Negative self-talk is something we all experience in life - whether you have an eating disorder or not. It erodes your sense of self worth. When you're trying to regain control of your life with eating disorder help to support your recovery, listening to your negative talk dis-empowers and causes you to question your true, beautiful nature.
If you're overcoming bulimia, here are a few ideas for how you can limit or empower yourself when you hear the negative thoughts in your head:
- Turn Negative to Neutral - Instead of thinking of a situation as 'terrible', lessen the severity to neutral by thinking of it instead as inconvenient or something that will pass (as all things do in time). Choose to change negative thoughts into neutral and neutral into positive. If you don't give something that much power, it won't have power over you. If you are angry with someone, tell yourself you are annoyed, misunderstanding them or that they have a different or unique perspective from you. Change your perception. Recovery and eating disorder support lessons come from a variety of sources. Look at every situation as a learning opportunity. That will reduce the sting of something that may at first hurt or upset you. Take a deep breath and ask yourself "what can I learn here?" or "what's the lesson in this for me?"
- Think Possibility - Empowering questions work better than defeatist or self-limiting statements during eating disorder recovery. When you find yourself saying, "I can't do it", replace it with the question, "is it possible I could do it?" or "do I really think this is beyond me?" You might surprise yourself if you just stop and ask yourself instead of trusting your first fear-based self-talk answer. Thinking in terms of possibility is empowering. Thinking in terms of limits and lack keeps us in our comfort zone.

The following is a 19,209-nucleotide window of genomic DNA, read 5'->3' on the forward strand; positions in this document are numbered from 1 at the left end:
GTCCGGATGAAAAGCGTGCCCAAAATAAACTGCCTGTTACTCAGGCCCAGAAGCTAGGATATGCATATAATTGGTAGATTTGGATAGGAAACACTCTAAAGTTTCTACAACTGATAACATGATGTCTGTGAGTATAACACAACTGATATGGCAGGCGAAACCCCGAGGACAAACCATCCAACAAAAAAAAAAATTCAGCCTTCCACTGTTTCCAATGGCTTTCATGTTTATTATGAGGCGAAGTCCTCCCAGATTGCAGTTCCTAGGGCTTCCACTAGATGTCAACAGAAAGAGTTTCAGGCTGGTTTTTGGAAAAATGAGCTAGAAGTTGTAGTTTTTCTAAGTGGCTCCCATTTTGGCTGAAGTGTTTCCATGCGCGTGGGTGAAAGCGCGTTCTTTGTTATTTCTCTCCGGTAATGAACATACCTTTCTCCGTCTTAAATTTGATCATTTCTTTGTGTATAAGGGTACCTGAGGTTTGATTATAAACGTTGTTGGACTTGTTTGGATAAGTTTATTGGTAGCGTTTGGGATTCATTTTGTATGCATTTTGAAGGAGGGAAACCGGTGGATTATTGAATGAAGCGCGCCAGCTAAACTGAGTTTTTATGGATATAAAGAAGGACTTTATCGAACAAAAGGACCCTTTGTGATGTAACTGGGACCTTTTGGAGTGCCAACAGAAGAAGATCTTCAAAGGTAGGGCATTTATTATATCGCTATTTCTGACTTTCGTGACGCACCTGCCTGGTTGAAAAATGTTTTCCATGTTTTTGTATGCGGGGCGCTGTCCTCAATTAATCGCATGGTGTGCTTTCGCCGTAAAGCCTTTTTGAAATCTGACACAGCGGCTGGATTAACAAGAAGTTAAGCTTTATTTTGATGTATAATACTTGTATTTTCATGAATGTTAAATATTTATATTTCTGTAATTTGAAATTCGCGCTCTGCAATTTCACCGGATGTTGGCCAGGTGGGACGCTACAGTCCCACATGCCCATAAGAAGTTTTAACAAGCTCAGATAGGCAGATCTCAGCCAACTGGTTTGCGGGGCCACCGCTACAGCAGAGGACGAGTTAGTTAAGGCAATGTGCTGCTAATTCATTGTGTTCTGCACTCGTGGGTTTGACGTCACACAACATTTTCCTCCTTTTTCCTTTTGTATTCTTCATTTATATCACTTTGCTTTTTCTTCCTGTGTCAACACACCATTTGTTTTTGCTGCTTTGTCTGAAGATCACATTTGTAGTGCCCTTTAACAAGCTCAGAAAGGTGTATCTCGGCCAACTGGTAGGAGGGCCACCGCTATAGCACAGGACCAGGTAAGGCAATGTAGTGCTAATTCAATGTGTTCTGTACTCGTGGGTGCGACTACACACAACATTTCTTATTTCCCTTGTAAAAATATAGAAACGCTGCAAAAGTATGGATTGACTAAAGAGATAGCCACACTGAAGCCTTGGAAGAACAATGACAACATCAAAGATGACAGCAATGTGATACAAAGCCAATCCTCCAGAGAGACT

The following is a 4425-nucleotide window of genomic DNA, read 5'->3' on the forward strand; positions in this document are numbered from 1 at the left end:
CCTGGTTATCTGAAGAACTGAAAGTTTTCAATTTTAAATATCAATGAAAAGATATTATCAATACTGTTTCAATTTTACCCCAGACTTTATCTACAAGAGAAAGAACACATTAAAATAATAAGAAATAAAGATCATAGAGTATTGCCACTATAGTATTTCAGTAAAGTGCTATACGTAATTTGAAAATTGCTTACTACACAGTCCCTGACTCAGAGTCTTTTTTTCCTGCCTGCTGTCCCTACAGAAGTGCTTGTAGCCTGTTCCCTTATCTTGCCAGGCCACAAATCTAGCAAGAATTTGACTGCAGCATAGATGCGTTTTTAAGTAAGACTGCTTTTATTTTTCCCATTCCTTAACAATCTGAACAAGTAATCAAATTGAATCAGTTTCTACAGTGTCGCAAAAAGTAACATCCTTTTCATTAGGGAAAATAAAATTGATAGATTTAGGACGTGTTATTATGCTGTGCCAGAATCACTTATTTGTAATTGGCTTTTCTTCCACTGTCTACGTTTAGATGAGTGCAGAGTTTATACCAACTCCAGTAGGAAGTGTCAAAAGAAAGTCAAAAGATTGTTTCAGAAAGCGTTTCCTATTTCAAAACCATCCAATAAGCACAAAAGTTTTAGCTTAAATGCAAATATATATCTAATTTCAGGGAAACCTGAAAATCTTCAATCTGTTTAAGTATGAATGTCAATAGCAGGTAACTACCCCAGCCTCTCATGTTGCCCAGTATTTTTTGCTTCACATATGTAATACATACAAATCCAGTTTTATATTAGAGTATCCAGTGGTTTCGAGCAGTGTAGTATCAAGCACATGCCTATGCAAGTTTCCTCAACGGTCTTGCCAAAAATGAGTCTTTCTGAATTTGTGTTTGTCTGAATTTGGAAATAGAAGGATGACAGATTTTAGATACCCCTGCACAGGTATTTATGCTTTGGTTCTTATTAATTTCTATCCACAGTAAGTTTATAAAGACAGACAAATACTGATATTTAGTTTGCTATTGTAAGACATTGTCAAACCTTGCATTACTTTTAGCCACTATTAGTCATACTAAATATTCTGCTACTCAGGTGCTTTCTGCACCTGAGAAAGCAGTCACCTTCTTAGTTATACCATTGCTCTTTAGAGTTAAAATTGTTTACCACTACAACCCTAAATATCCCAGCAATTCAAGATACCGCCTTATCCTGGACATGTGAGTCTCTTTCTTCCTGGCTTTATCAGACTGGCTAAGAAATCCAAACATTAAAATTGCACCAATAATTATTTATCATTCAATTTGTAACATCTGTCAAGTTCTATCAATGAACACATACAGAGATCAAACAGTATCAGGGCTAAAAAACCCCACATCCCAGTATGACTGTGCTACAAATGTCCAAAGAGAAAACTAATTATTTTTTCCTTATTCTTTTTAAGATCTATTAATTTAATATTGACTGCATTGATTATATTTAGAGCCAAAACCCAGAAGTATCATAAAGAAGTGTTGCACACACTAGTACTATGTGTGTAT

- Notice Your Triggers - Become aware of your thought patterns and what leads you to think negative about yourself. When do you find yourself thinking negative thoughts about yourself? Does this happen when you're under stress or with a particular person? There are often common triggers that cause our negative self-talk to come up. You will begin to see how such negative self talk can get in the way of your getting eating disorder help to work for you. Find new self-talk to replace the negative in those situations. If you find it happens a lot when you're getting dressed or in the shower, think of some positive empowering things you can replace the negative self-talk with. Instead of just allowing negative self-talk to kick in during those times, think ahead and maybe create a reminder (post-it note on your mirror) to help you remember to start the positive self talk. Such as "I feel good in my body" or "I am a beautiful person".
- Write it Down - You can use a journal, diary or blog to help you focus on positive, empowering thoughts. If you want to beat bulimia, it's an inner journey as much as it is an outer journey of creating new eating habits. Nearly all eating disorder therapists, treatment centers and recovery programs recommend writing about your healing process. Hearing ourselves talk by writing down our thoughts helps us clarify what we're really feeling and allows us t explore our inner conversations better.
- Say STOP! - Whenever you catch your thoughts heading in a negative direction, softly but firmly say "stop!". Actually saying the word is more effective than merely thinking it. It will also help you keep track of how many times in a day you beat yourself up. Over time you will discover how interrupting negative impulses and intentionally replacing your thoughts with positive self-talk will act as eating disorder help.
- Snap Out of It - Another suggested therapeutic mechanism is to wear a rubber band around your wrist. Some people use a rubber band on their wrist and pop it whenever they think a negative thought so they start to associate negative thoughts with pain. That little rubber band can become a convenient and inconspicuous bit of eating disorder support that goes with you everywhere.
As you gradually replace the negative self-talk with positive, empowering thoughts you will find that you are giving your eating disorder program a more realistic opportunity of working for you.
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